The New Zealand civil society lobby will now be sending a one-person delegation to the World Summit on the Information Society in December.
UNESCO and the Council for International Development have contributed a total of $4500 toward the trip, both organisations supporting a strong civil presence at the summit, says civil society moderator Ian Thompson.
The lobby, through its mailing list, has been asked to vote on a delegate to the summit, which is to be held in Geneva.
Meanwhile, preparatory discussions towards the summit are reported to have shelved for the present a controversial proposal to take administration of the internet away from Icann and place it in the hands of an intergovernmental authority such as the International Telecommunications Union, organiser of the summit. A number of governments have been lobbying for control of their own national internet domains under such a scheme.
The proposal has not disappeared from the agenda, however, says a British observer at the preparatory conference, quoting United Nations officials. It is likely to resurface at the second half of the conference, scheduled for 2007 in Tunisia.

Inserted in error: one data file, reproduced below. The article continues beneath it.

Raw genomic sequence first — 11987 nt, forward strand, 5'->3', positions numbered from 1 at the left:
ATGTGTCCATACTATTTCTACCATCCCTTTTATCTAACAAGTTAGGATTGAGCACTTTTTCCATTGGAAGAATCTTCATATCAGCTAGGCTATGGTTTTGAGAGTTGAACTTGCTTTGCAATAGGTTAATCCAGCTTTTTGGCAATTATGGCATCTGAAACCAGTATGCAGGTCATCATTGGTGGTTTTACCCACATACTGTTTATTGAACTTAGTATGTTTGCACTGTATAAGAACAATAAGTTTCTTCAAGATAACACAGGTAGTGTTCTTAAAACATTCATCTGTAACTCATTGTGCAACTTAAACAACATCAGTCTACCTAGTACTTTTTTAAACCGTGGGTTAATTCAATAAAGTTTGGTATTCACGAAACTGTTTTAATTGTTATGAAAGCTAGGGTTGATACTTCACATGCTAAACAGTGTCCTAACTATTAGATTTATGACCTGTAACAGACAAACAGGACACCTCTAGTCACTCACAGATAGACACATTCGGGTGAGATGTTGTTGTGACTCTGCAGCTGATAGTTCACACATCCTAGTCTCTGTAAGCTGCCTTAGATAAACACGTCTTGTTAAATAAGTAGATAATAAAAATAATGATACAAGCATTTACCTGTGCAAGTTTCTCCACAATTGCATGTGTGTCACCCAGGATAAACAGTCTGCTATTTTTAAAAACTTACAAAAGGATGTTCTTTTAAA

"Defenders of the status quo say handing over power to governments could threaten the untrammelled flow of information and ideas that many see as the very essence of the borderless internet,” reports Frances Williams of London’s Financial Times.
These arguments, she says, "appear to be losing force against the growth of spam, privacy and security worries, hate speech and child pornography, which have convinced some governments of the need for international regulation and enforcement".